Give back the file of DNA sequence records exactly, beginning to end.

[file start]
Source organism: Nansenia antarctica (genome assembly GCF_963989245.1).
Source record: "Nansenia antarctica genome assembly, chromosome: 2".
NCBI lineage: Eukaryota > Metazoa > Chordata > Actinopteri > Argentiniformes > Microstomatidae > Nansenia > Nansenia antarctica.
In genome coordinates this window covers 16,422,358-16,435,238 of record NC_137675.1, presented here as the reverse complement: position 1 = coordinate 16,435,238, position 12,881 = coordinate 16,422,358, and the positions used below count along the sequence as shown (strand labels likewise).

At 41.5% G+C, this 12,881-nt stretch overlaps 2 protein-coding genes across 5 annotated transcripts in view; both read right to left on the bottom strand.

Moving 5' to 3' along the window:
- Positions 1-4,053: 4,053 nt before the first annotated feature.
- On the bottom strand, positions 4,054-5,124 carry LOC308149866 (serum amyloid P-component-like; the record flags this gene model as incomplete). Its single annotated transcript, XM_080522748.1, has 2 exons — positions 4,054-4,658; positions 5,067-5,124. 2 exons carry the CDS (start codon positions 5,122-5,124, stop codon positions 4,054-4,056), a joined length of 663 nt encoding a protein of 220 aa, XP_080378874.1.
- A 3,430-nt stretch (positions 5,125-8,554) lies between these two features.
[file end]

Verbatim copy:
Source organism: Nansenia antarctica (genome assembly GCF_963989245.1).
Source record: "Nansenia antarctica genome assembly, chromosome: 2".
NCBI lineage: Eukaryota > Metazoa > Chordata > Actinopteri > Argentiniformes > Microstomatidae > Nansenia > Nansenia antarctica.
In genome coordinates this window covers 16,422,358-16,435,238 of record NC_137675.1, presented here as the reverse complement: position 1 = coordinate 16,435,238, position 12,881 = coordinate 16,422,358, and the positions used below count along the sequence as shown (strand labels likewise).

At 41.5% G+C, this 12,881-nt stretch overlaps 2 protein-coding genes across 5 annotated transcripts in view; both read right to left on the bottom strand.

Moving 5' to 3' along the window:
- Positions 1-4,053: 4,053 nt before the first annotated feature.
- On the bottom strand, positions 4,054-5,124 carry LOC308149866 (serum amyloid P-component-like; the record flags this gene model as incomplete). Its single annotated transcript, XM_080522748.1, has 2 exons — positions 4,054-4,658; positions 5,067-5,124. 2 exons carry the CDS (start codon positions 5,122-5,124, stop codon positions 4,054-4,056), a joined length of 663 nt encoding a protein of 220 aa, XP_080378874.1.
- A 3,430-nt stretch (positions 5,125-8,554) lies between these two features.